Thursday, 29 May 2003

aaaand we're back

Did you miss us? Photos, stories, all the dirt - coming soon!

Okay, a quick summary for you in the meantime:

  • La Jolla is gorgeous. The San Diego area has lots of outlet malls. We now have lots of new clothes and shoes.

  • Vegas is such a blast, but can only really be tolerated for about 2 days. I didn't find Celine to give her a wedgie. Sorry, folks.

  • We drove through the Sierra Nevada - how very cool that was.

  • Napa: excellent food, fantastic wine, wonderfully friendly people at the wineries, and absolutely beautiful scenery. Would go there again for a longer time in future.

  • San Fransciso was foggy and cold, but fun! We had the best Japanese meal ever.

  • L.A. isn't really anything spectacular, and the people there are just as bizarre as you'd imagine. Universal Studios was a riot, though. The new Shrek ride rocked.

  • We're both extremely jet lagged and grossed out by two weeks of eating American-sized portions of restaurant food. Not complaining, though - I freely admit that I was happily enjoying meals at IHOP and Red Lobster.

Lots of pics and tales coming very soon. Need to sleep now...

Tuesday, 20 May 2003

viva las vegas

How unique - blogging from a combination Kosher deli and Internet cafe in Vegas. So far, our holiday has been super duper excellent. It's like a kajillion degrees here, and I'm now a lovely shade of pink. Slightly disappointed at the lack of both Sigfried/Roy and Elvis, but have been highly entertained by fountain shows, gondola rides, and pirate shows. We're off to make our way towards San Francisco tomorrow (we wanted to go through Yosemite park but apparently, the main road is still buried under several feet of snow).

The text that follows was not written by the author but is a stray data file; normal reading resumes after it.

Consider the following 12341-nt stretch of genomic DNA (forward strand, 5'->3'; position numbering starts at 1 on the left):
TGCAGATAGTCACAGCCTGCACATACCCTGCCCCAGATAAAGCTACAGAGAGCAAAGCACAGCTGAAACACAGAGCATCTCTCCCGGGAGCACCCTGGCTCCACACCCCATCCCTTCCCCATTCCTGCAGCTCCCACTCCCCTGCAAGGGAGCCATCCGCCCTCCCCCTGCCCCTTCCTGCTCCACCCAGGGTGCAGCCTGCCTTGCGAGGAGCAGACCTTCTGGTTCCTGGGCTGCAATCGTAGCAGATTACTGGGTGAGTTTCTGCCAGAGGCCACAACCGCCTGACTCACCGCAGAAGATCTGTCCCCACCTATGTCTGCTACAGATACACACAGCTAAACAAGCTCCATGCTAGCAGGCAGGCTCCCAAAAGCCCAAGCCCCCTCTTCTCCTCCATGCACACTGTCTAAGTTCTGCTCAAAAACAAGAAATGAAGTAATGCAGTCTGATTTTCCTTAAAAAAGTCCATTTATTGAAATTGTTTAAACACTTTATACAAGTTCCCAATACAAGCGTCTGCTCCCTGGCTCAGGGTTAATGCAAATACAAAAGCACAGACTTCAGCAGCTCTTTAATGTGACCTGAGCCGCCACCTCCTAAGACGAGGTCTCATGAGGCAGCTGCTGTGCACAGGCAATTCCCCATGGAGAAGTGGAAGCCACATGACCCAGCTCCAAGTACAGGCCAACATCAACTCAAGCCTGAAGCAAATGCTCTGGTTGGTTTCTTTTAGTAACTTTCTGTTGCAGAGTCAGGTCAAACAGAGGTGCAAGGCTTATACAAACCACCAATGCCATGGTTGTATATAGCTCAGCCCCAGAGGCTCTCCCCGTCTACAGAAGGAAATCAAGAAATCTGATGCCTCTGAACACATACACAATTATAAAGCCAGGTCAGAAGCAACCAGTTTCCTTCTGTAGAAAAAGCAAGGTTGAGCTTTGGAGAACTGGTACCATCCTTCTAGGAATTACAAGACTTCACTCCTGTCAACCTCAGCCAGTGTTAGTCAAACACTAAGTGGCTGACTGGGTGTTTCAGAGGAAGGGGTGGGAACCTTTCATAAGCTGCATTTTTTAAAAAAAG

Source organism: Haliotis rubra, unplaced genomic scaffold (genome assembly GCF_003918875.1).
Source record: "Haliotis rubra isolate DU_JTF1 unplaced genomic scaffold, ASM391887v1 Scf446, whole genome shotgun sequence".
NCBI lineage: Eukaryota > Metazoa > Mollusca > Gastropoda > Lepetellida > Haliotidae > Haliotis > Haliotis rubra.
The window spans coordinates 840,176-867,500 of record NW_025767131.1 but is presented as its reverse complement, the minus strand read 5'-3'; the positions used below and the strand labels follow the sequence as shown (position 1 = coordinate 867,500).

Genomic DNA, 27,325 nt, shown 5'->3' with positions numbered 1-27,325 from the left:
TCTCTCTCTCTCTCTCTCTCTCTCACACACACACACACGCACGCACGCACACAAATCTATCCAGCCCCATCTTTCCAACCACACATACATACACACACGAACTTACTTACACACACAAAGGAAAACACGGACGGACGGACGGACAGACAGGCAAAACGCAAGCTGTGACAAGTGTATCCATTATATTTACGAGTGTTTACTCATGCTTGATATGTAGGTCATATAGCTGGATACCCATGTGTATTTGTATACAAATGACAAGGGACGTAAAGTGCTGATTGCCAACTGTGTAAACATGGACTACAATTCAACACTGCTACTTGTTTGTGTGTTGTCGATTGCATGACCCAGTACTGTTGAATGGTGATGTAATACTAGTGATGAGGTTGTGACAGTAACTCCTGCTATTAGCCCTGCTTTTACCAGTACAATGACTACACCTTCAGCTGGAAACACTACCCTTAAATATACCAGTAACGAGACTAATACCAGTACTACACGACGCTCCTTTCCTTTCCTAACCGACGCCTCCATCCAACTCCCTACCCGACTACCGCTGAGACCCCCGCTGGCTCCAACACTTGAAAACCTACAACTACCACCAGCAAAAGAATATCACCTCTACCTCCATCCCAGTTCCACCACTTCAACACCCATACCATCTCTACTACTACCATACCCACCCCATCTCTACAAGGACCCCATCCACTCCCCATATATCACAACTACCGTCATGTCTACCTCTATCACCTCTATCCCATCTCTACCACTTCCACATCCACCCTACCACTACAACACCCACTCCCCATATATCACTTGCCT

Anyhoo, just a quick update to say we're here, we're having a blast, and it's only just begun. Wheeeee!

Tuesday, 13 May 2003

hooray for boobie pics

Pictures from the Moonwalk can be found here. Enjoy!

See you in June with a bad sunburn, too many outlet mall purchases, an extra 5 lbs., and a Californian accent.

Monday, 12 May 2003


I think I can actually type a bit more today; apologies for the pithy walk report yesterday. Right, so here's the scoop for those of you who are interested.

We got to Playtex City (I kid you not, that's what the walker's section of Battersea Park was called. It was pink and had lots of images of bras.) and met up with the rest of our team. We were divided up into three groups, based on our estimated walk times. We spent around 3 hours in a very large marquee listening to music, admiring costumes, eating pasta, and taking a few pictures. I just really really really wanted to get going with the walk - hey, 11pm is late for me. We endured a very long and boring message from Prince Charles (who didn't even lean out the windows of the palace to cheer us on, the old git) and another very long and boring message from Lorraine Kelly (Scottish TV presenter that no one outside of the UK will know) before the countdown. Heather was singing the theme to I Dream of Jeannie which led to me telling her "That bloke in the bra next to you thinks that you're being weird" (yes, it was meant to be ironic). The bloke in the bra next to us chatted with us while we waited, which was nice. Surreal, but nice.